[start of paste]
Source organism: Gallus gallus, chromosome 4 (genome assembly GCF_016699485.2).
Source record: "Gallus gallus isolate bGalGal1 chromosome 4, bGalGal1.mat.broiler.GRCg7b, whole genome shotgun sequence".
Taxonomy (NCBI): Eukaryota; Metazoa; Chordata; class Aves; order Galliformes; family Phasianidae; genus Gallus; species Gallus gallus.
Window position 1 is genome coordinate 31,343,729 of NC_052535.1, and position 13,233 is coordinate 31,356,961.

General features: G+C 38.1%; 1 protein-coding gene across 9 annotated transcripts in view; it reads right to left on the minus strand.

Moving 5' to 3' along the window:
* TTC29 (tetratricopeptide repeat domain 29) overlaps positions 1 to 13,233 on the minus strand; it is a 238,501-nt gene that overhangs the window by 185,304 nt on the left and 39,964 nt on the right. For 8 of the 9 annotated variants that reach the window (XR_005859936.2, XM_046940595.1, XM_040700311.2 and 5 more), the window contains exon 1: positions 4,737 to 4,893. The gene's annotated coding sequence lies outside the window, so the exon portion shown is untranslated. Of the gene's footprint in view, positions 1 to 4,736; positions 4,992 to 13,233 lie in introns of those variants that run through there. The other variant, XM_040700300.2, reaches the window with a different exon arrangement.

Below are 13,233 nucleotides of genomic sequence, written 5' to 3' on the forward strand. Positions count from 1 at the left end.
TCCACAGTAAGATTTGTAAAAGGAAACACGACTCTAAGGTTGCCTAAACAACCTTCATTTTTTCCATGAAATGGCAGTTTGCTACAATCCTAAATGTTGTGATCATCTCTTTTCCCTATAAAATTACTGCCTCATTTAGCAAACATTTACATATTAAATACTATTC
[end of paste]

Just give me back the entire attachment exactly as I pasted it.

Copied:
Source organism: Gallus gallus, chromosome 4 (genome assembly GCF_016699485.2).
Source record: "Gallus gallus isolate bGalGal1 chromosome 4, bGalGal1.mat.broiler.GRCg7b, whole genome shotgun sequence".
Taxonomy (NCBI): Eukaryota; Metazoa; Chordata; class Aves; order Galliformes; family Phasianidae; genus Gallus; species Gallus gallus.
Window position 1 is genome coordinate 31,343,729 of NC_052535.1, and position 13,233 is coordinate 31,356,961.

General features: G+C 38.1%; 1 protein-coding gene across 9 annotated transcripts in view; it reads right to left on the minus strand.

Moving 5' to 3' along the window:
* TTC29 (tetratricopeptide repeat domain 29) overlaps positions 1 to 13,233 on the minus strand; it is a 238,501-nt gene that overhangs the window by 185,304 nt on the left and 39,964 nt on the right. For 8 of the 9 annotated variants that reach the window (XR_005859936.2, XM_046940595.1, XM_040700311.2 and 5 more), the window contains exon 1: positions 4,737 to 4,893. The gene's annotated coding sequence lies outside the window, so the exon portion shown is untranslated. Of the gene's footprint in view, positions 1 to 4,736; positions 4,992 to 13,233 lie in introns of those variants that run through there. The other variant, XM_040700300.2, reaches the window with a different exon arrangement.

Below are 13,233 nucleotides of genomic sequence, written 5' to 3' on the forward strand. Positions count from 1 at the left end.
TCCACAGTAAGATTTGTAAAAGGAAACACGACTCTAAGGTTGCCTAAACAACCTTCATTTTTTCCATGAAATGGCAGTTTGCTACAATCCTAAATGTTGTGATCATCTCTTTTCCCTATAAAATTACTGCCTCATTTAGCAAACATTTACATATTAAATACTATTC